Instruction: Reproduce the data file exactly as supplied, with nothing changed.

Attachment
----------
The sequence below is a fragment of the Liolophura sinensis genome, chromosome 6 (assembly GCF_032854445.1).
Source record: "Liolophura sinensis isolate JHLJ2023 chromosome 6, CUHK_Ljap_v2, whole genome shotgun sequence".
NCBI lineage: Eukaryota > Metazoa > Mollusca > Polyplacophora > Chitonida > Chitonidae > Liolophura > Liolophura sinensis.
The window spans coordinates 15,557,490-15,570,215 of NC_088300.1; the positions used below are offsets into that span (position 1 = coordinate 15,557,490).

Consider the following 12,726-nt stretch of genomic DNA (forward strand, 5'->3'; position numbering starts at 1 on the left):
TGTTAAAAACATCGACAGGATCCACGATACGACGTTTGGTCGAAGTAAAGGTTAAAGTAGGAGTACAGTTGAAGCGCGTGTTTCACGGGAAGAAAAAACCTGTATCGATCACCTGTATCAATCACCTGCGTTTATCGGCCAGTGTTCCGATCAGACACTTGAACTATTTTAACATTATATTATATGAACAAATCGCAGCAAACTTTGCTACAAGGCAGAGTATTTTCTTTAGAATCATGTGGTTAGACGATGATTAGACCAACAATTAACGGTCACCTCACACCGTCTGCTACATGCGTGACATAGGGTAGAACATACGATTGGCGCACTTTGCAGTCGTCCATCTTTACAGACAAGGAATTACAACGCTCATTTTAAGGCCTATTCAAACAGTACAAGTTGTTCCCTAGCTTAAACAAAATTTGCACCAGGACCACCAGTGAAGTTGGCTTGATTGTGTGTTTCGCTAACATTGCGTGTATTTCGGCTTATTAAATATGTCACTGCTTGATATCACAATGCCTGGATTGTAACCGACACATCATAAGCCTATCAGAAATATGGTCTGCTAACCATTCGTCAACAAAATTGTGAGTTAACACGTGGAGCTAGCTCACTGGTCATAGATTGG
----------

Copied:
The sequence below is a fragment of the Liolophura sinensis genome, chromosome 6 (assembly GCF_032854445.1).
Source record: "Liolophura sinensis isolate JHLJ2023 chromosome 6, CUHK_Ljap_v2, whole genome shotgun sequence".
NCBI lineage: Eukaryota > Metazoa > Mollusca > Polyplacophora > Chitonida > Chitonidae > Liolophura > Liolophura sinensis.
The window spans coordinates 15,557,490-15,570,215 of NC_088300.1; the positions used below are offsets into that span (position 1 = coordinate 15,557,490).

Consider the following 12,726-nt stretch of genomic DNA (forward strand, 5'->3'; position numbering starts at 1 on the left):
TGTTAAAAACATCGACAGGATCCACGATACGACGTTTGGTCGAAGTAAAGGTTAAAGTAGGAGTACAGTTGAAGCGCGTGTTTCACGGGAAGAAAAAACCTGTATCGATCACCTGTATCAATCACCTGCGTTTATCGGCCAGTGTTCCGATCAGACACTTGAACTATTTTAACATTATATTATATGAACAAATCGCAGCAAACTTTGCTACAAGGCAGAGTATTTTCTTTAGAATCATGTGGTTAGACGATGATTAGACCAACAATTAACGGTCACCTCACACCGTCTGCTACATGCGTGACATAGGGTAGAACATACGATTGGCGCACTTTGCAGTCGTCCATCTTTACAGACAAGGAATTACAACGCTCATTTTAAGGCCTATTCAAACAGTACAAGTTGTTCCCTAGCTTAAACAAAATTTGCACCAGGACCACCAGTGAAGTTGGCTTGATTGTGTGTTTCGCTAACATTGCGTGTATTTCGGCTTATTAAATATGTCACTGCTTGATATCACAATGCCTGGATTGTAACCGACACATCATAAGCCTATCAGAAATATGGTCTGCTAACCATTCGTCAACAAAATTGTGAGTTAACACGTGGAGCTAGCTCACTGGTCATAGATTGG